The discoid lateral meniscus in children: a narrative review of pathology, diagnosis and treatment
Review Article

The discoid lateral meniscus in children: a narrative review of pathology, diagnosis and treatment

Giovanni Trisolino1^, Stefano Stallone1^, Alberto Grassi2, Eleonora Olivotto3, Michela Battistelli4, Paola Zarantonello1^, Giovanni Gallone1^, Daniele Ferrari1, Giovanni Luigi Di Gennaro1, Stefano Zaffagnini2^

1Pediatric Orthopedics and Traumatology, IRCCS Istituto Ortopedico Rizzoli, Bologna, Italy; 2IIa Clinica Ortopedica e Traumatologica, IRCCS Istituto Ortopedico Rizzoli, Bologna, Italy; 3RAMSES Laboratory, RIT Department, IRCCS Istituto Ortopedico Rizzoli, Bologna, Italy; 4Department of Biomolecular Sciences, University of Urbino “Carlo Bo”, Urbino, Italy

Contributions: (I) Conception and design: G Trisolino, A Grassi; (II) Administrative support: D Ferrari, E Olivotto; (III) Provision of study materials or patients: GL Di Gennaro, S Zaffagnini; (IV) Collection and assembly of data: S Stallone, P Zarantonello; (V) Data analysis and interpretation: M Battistelli, G Gallone; (VI) Manuscript writing: All authors; (VII) Final approval of manuscript: All authors.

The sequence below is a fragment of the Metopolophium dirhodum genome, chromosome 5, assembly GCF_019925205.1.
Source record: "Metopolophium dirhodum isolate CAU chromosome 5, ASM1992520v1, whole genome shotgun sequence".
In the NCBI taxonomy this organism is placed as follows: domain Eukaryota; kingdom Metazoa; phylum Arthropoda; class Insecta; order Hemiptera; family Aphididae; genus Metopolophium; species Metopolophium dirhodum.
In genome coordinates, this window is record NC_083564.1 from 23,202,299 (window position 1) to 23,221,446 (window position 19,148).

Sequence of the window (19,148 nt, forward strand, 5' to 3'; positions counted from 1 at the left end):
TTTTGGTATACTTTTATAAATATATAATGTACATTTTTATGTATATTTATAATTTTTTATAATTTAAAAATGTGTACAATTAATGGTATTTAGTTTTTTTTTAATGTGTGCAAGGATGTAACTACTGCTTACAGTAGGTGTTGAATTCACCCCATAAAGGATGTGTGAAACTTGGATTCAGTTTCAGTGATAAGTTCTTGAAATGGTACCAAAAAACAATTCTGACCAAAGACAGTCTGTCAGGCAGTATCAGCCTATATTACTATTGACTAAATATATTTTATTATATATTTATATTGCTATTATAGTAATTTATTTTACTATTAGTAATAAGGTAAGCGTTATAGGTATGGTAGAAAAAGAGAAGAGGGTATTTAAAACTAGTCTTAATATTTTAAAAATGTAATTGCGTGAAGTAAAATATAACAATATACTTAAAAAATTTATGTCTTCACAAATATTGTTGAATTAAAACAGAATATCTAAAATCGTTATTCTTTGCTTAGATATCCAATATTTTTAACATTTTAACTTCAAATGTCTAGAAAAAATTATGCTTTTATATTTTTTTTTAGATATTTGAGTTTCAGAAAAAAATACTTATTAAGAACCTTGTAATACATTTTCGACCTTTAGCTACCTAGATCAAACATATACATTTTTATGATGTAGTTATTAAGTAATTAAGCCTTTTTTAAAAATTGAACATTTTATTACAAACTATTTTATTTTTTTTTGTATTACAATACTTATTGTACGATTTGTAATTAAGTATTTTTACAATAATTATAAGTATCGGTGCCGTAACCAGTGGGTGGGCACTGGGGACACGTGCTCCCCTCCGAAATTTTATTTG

^ORCID: Giovanni Trisolino, 0000-0002-0361-9920; Stefano Stallone, 0000-0003-2561-8096; Paola Zarantonello, 0000-0001-8135-0819; Giovanni Gallone, 0000-0001-9699-3577; Stefano Zaffagnini, 0000-0002-2941-1407.

Correspondence to: Giovanni Trisolino; Stefano Stallone. via C. Pupilli 1, 40136 Bologna, Italy. Email:;

Background and Objective: The discoid lateral meniscus (DLM) is a congenital abnormality of the meniscal shape, characterized by a typical central hypertrophy and a diameter larger than a regular meniscus, potentially leading to knee pain and symptoms, especially in children. The present study provides an update and a general review of this uncommon meniscal pathology. The incidence of discoid meniscus is about 0.4–17% for the lateral and 0.1–0.3% for the medial, although, being often asymptomatic, the true prevalence is unknown. We aim to enhance awareness on this subject to medical care provider.